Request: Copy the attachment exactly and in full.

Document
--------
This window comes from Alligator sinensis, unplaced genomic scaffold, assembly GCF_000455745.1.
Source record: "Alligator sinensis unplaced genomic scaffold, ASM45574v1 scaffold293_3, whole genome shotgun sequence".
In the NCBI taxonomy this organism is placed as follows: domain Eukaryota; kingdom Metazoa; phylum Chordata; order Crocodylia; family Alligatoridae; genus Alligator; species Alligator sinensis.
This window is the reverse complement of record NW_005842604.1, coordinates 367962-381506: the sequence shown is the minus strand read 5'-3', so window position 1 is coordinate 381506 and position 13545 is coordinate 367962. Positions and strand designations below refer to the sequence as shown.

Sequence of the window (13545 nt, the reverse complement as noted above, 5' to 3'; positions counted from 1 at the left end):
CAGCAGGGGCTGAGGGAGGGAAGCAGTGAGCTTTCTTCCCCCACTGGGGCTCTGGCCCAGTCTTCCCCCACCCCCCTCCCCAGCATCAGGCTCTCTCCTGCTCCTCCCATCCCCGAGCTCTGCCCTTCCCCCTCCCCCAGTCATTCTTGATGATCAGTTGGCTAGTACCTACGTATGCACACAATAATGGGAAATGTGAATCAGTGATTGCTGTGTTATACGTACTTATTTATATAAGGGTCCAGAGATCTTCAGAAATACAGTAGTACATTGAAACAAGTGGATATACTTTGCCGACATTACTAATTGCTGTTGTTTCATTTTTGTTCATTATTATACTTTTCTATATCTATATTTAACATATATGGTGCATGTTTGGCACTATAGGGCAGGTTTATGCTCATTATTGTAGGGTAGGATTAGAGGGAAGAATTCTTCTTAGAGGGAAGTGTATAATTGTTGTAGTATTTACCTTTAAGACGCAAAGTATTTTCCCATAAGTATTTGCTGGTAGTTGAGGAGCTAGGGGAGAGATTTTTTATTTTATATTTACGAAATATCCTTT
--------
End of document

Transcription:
This window comes from Alligator sinensis, unplaced genomic scaffold, assembly GCF_000455745.1.
Source record: "Alligator sinensis unplaced genomic scaffold, ASM45574v1 scaffold293_3, whole genome shotgun sequence".
In the NCBI taxonomy this organism is placed as follows: domain Eukaryota; kingdom Metazoa; phylum Chordata; order Crocodylia; family Alligatoridae; genus Alligator; species Alligator sinensis.
This window is the reverse complement of record NW_005842604.1, coordinates 367962-381506: the sequence shown is the minus strand read 5'-3', so window position 1 is coordinate 381506 and position 13545 is coordinate 367962. Positions and strand designations below refer to the sequence as shown.

Sequence of the window (13545 nt, the reverse complement as noted above, 5' to 3'; positions counted from 1 at the left end):
CAGCAGGGGCTGAGGGAGGGAAGCAGTGAGCTTTCTTCCCCCACTGGGGCTCTGGCCCAGTCTTCCCCCACCCCCCTCCCCAGCATCAGGCTCTCTCCTGCTCCTCCCATCCCCGAGCTCTGCCCTTCCCCCTCCCCCAGTCATTCTTGATGATCAGTTGGCTAGTACCTACGTATGCACACAATAATGGGAAATGTGAATCAGTGATTGCTGTGTTATACGTACTTATTTATATAAGGGTCCAGAGATCTTCAGAAATACAGTAGTACATTGAAACAAGTGGATATACTTTGCCGACATTACTAATTGCTGTTGTTTCATTTTTGTTCATTATTATACTTTTCTATATCTATATTTAACATATATGGTGCATGTTTGGCACTATAGGGCAGGTTTATGCTCATTATTGTAGGGTAGGATTAGAGGGAAGAATTCTTCTTAGAGGGAAGTGTATAATTGTTGTAGTATTTACCTTTAAGACGCAAAGTATTTTCCCATAAGTATTTGCTGGTAGTTGAGGAGCTAGGGGAGAGATTTTTTATTTTATATTTACGAAATATCCTTT